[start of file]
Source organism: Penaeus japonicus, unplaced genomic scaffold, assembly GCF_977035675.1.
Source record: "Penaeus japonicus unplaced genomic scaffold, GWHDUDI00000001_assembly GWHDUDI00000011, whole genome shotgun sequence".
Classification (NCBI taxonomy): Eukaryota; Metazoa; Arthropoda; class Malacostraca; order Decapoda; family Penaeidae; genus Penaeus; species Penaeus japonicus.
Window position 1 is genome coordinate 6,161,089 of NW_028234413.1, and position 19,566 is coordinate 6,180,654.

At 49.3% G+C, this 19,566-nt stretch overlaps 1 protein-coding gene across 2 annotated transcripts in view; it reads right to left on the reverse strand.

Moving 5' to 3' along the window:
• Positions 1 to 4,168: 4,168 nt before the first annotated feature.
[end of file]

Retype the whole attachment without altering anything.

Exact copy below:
Source organism: Penaeus japonicus, unplaced genomic scaffold, assembly GCF_977035675.1.
Source record: "Penaeus japonicus unplaced genomic scaffold, GWHDUDI00000001_assembly GWHDUDI00000011, whole genome shotgun sequence".
Classification (NCBI taxonomy): Eukaryota; Metazoa; Arthropoda; class Malacostraca; order Decapoda; family Penaeidae; genus Penaeus; species Penaeus japonicus.
Window position 1 is genome coordinate 6,161,089 of NW_028234413.1, and position 19,566 is coordinate 6,180,654.

At 49.3% G+C, this 19,566-nt stretch overlaps 1 protein-coding gene across 2 annotated transcripts in view; it reads right to left on the reverse strand.

Moving 5' to 3' along the window:
• Positions 1 to 4,168: 4,168 nt before the first annotated feature.